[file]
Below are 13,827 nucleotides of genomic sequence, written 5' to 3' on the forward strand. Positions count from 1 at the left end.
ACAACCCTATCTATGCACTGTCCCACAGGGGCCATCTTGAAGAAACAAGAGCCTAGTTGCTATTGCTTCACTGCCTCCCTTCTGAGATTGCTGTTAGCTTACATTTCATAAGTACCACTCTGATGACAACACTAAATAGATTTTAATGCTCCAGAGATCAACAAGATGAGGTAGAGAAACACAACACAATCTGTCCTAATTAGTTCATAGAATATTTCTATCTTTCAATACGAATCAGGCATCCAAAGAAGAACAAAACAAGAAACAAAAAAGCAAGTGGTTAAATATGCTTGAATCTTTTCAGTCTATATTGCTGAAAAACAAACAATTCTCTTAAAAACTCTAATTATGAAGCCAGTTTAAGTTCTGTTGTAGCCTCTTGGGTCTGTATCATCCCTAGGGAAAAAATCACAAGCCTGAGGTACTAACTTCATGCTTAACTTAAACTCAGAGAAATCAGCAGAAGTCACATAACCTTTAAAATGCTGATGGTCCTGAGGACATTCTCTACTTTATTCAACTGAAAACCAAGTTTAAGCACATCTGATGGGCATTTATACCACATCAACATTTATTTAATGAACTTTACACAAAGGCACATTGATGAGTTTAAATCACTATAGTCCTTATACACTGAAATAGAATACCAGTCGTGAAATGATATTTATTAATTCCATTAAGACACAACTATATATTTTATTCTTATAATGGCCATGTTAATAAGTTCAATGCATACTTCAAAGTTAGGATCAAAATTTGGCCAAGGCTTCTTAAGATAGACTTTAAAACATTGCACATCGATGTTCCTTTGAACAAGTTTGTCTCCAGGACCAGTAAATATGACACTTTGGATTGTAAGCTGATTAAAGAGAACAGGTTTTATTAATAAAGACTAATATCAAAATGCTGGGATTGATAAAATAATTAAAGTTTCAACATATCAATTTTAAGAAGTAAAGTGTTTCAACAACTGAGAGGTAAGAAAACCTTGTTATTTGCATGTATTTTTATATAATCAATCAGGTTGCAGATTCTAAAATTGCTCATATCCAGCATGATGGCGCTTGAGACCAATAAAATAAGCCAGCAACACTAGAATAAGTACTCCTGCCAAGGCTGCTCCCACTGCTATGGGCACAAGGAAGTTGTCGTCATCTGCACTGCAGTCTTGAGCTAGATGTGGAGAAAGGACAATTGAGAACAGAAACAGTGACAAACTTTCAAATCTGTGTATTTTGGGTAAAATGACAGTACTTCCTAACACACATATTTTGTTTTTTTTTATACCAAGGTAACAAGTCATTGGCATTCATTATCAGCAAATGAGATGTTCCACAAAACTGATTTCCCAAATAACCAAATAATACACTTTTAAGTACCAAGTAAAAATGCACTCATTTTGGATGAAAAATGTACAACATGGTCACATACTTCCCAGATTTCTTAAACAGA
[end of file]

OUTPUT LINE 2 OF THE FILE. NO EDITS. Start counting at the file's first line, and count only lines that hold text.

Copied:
ACAACCCTATCTATGCACTGTCCCACAGGGGCCATCTTGAAGAAACAAGAGCCTAGTTGCTATTGCTTCACTGCCTCCCTTCTGAGATTGCTGTTAGCTTACATTTCATAAGTACCACTCTGATGACAACACTAAATAGATTTTAATGCTCCAGAGATCAACAAGATGAGGTAGAGAAACACAACACAATCTGTCCTAATTAGTTCATAGAATATTTCTATCTTTCAATACGAATCAGGCATCCAAAGAAGAACAAAACAAGAAACAAAAAAGCAAGTGGTTAAATATGCTTGAATCTTTTCAGTCTATATTGCTGAAAAACAAACAATTCTCTTAAAAACTCTAATTATGAAGCCAGTTTAAGTTCTGTTGTAGCCTCTTGGGTCTGTATCATCCCTAGGGAAAAAATCACAAGCCTGAGGTACTAACTTCATGCTTAACTTAAACTCAGAGAAATCAGCAGAAGTCACATAACCTTTAAAATGCTGATGGTCCTGAGGACATTCTCTACTTTATTCAACTGAAAACCAAGTTTAAGCACATCTGATGGGCATTTATACCACATCAACATTTATTTAATGAACTTTACACAAAGGCACATTGATGAGTTTAAATCACTATAGTCCTTATACACTGAAATAGAATACCAGTCGTGAAATGATATTTATTAATTCCATTAAGACACAACTATATATTTTATTCTTATAATGGCCATGTTAATAAGTTCAATGCATACTTCAAAGTTAGGATCAAAATTTGGCCAAGGCTTCTTAAGATAGACTTTAAAACATTGCACATCGATGTTCCTTTGAACAAGTTTGTCTCCAGGACCAGTAAATATGACACTTTGGATTGTAAGCTGATTAAAGAGAACAGGTTTTATTAATAAAGACTAATATCAAAATGCTGGGATTGATAAAATAATTAAAGTTTCAACATATCAATTTTAAGAAGTAAAGTGTTTCAACAACTGAGAGGTAAGAAAACCTTGTTATTTGCATGTATTTTTATATAATCAATCAGGTTGCAGATTCTAAAATTGCTCATATCCAGCATGATGGCGCTTGAGACCAATAAAATAAGCCAGCAACACTAGAATAAGTACTCCTGCCAAGGCTGCTCCCACTGCTATGGGCACAAGGAAGTTGTCGTCATCTGCACTGCAGTCTTGAGCTAGATGTGGAGAAAGGACAATTGAGAACAGAAACAGTGACAAACTTTCAAATCTGTGTATTTTGGGTAAAATGACAGTACTTCCTAACACACATATTTTGTTTTTTTTTATACCAAGGTAACAAGTCATTGGCATTCATTATCAGCAAATGAGATGTTCCACAAAACTGATTTCCCAAATAACCAAATAATACACTTTTAAGTACCAAGTAAAAATGCACTCATTTTGGATGAAAAATGTACAACATGGTCACATACTTCCCAGATTTCTTAAACAGA